#MeToo complaints against Pa. lawmakers would be investigated by independent office under legislation
Rep. Leanne Krueger, D-Delaware, speaks in favor her bill to establish an independent body to investigate legislative sexual harassment March 25, 2019. (Capital-Star photo by Stephen Caruso)
With little fanfare, the Pennsylvania state House adopted new sexual harassment rules at the start of session, streamlining a process whose vagaries had allowed members to stick around despite misconduct allegations — even from fellow members.
On Monday, Democratic lawmakers in the House and Senate proposed a process to look into sexual misconduct in the age of #MeToo completely independent from state elected officials or standing committees.
“We believe that we need a separate investigation with someone who is not worried about leadership votes for reelection,” Rep. Leanne Krueger, D-Delaware, said at a press conference.
.@RepLeanne on #MeToo bills being introduced in the Pa. House and Senate. #papolitics pic.twitter.com/J2HOxrM4F3
— Pennsylvania Capital-Star (@PennCapitalStar) March 25, 2019
Under the proposal, the General Assembly would create an independent office to investigate harassment complaints against lawmakers.
The bills in the House and Senate would also ban public money from settlements and the use of non-disclosure agreements to hide the names of members credibly accused of harassment.
Rules adopted by the House earlier this year gave the chamber’s Ethics Committee the responsibility to investigate harassment. If an investigation leads to criminal charges and the member is found guilty, that person will be automatically expelled.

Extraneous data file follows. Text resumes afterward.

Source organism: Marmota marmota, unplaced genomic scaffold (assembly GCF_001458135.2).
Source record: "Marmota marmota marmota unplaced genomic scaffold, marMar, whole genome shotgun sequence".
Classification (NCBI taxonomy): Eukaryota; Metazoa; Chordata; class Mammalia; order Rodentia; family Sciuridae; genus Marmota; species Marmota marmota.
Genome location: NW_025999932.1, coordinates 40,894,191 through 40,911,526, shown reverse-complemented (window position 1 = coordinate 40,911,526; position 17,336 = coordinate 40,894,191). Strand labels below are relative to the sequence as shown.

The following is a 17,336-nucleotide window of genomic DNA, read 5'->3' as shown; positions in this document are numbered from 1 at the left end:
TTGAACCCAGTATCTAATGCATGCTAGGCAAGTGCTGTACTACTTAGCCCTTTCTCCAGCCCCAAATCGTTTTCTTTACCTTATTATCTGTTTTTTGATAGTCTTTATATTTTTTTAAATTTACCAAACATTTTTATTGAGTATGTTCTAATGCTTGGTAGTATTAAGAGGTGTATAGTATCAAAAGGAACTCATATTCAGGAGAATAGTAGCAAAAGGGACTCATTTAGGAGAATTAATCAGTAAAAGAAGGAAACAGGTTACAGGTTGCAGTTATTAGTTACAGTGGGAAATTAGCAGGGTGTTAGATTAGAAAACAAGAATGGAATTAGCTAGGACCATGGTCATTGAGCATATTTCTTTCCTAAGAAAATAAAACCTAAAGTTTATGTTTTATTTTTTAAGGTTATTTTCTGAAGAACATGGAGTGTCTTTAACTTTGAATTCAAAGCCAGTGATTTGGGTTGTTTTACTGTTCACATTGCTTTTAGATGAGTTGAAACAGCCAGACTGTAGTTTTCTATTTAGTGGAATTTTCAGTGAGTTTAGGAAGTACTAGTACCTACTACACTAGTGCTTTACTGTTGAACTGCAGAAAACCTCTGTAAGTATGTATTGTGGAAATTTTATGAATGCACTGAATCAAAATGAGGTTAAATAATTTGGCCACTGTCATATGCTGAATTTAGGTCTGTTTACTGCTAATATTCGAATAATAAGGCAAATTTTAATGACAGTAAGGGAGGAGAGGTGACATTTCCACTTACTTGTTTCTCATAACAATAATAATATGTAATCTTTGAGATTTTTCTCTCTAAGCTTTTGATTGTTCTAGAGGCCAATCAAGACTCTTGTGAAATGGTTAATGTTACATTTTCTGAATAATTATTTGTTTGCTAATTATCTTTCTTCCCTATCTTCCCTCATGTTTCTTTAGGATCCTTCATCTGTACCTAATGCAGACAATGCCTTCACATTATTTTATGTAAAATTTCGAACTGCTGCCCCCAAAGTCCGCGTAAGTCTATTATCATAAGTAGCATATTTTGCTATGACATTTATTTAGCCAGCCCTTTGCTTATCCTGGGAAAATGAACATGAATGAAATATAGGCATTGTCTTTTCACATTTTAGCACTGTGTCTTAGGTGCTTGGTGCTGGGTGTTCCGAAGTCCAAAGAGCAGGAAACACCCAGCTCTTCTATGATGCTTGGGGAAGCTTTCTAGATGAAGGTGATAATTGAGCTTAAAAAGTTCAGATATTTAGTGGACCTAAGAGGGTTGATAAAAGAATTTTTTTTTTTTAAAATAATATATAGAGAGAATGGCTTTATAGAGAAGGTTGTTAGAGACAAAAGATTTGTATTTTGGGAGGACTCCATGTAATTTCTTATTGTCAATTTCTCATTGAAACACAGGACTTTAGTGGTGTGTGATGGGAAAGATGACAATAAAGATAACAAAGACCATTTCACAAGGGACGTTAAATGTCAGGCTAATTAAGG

In the absence of formal charges, the House Ethics Committee could recommend expulsion based on an investigation. House Republican spokesperson Mike Straub said it would be “hard to imagine” leadership not following a committee recommendation.
If the committee finds a complaint credible, a member “shall not benefit from a nondisclosure agreement” under the new rules.
Allegations of sexual misconduct against several state lawmakers have added local urgency to the national #MeToo reckoning over the past few years.
Rep. Brian Ellis, R-Butler, resigned from the House on March 18, shortly after a woman who accused the lawmaker of sexual assault filed a formal complaint with leadership. The Dauphin County District Attorney is investigating the alleged assault.
Sen. Daylin Leach, D-Montgomery, was accused by staff of inappropriate touching and discomforting sexual banter. Another woman, Cara Taylor, has accused him of rape when Leach was in private practice.
Leach has denied all the charges and filed a defamation suit against Taylor and two of her supporters.
Meanwhile, the Philadelphia Inquirer and Pittsburgh Post-Gazette revealed that House Democrats paid a former staffer of Rep. Tom Caltagirone, D-Berks, $248,000 in 2015 to settle accusations of sexual harassment.
But it’s the case of former Rep. Nick Miccarelli in particular that showcased the House’s lack of teeth to deal with harassment complaints.
Miccarelli, R-Delaware, was accused of sexual assault by one woman and domestic violence by fellow Rep. Tarah Toohil.
Despite calls for his resignation within the Republican caucus, Miccarelli refused. Leadership claimed to have no recourse, and Miccarelli retired with his pension at the end of his term in 2018.
The proposal to create an independent office has support in Senate from first-year Democratic Sens. Katie Muth and Maria Collett, both of Montgomery County.
It’s not the only idea out there.
Earlier this year, Toohil and Senate Judiciary Committee Chair Lisa Baker, R-Luzerne, proposed legislation to create a new board to investigate all misconduct, sexual or ethical, by lawmakers. The board would consist of legislators, “experts, and lay persons,” according to a proposal summary.
Krueger made clear on Monday her bill’s language wasn’t crafted in haste or without thought.
“This is the ninth draft of this bill,” Krueger said. “It was not rushed just to chase a headline.”
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